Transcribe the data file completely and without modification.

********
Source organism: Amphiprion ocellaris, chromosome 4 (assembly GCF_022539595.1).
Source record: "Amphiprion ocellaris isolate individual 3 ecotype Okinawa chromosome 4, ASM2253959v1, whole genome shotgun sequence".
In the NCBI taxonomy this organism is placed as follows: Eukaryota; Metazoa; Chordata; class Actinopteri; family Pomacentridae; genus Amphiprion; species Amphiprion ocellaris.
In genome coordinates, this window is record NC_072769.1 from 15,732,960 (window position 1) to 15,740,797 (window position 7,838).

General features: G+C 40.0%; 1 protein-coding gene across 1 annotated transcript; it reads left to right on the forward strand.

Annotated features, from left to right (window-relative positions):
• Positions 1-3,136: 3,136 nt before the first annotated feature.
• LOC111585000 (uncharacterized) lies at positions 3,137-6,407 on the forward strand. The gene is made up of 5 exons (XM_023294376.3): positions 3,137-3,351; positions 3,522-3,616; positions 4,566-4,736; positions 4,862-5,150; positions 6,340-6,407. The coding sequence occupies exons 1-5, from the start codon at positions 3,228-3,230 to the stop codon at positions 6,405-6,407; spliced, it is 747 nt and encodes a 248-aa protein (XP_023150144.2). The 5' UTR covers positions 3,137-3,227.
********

Source organism: Amphiprion ocellaris, chromosome 4 (assembly GCF_022539595.1).
Source record: "Amphiprion ocellaris isolate individual 3 ecotype Okinawa chromosome 4, ASM2253959v1, whole genome shotgun sequence".
In the NCBI taxonomy this organism is placed as follows: Eukaryota; Metazoa; Chordata; class Actinopteri; family Pomacentridae; genus Amphiprion; species Amphiprion ocellaris.
In genome coordinates, this window is record NC_072769.1 from 15,732,960 (window position 1) to 15,740,797 (window position 7,838).

General features: G+C 40.0%; 1 protein-coding gene across 1 annotated transcript; it reads left to right on the forward strand.

Annotated features, from left to right (window-relative positions):
• Positions 1-3,136: 3,136 nt before the first annotated feature.
• LOC111585000 (uncharacterized) lies at positions 3,137-6,407 on the forward strand. The gene is made up of 5 exons (XM_023294376.3): positions 3,137-3,351; positions 3,522-3,616; positions 4,566-4,736; positions 4,862-5,150; positions 6,340-6,407. The coding sequence occupies exons 1-5, from the start codon at positions 3,228-3,230 to the stop codon at positions 6,405-6,407; spliced, it is 747 nt and encodes a 248-aa protein (XP_023150144.2). The 5' UTR covers positions 3,137-3,227.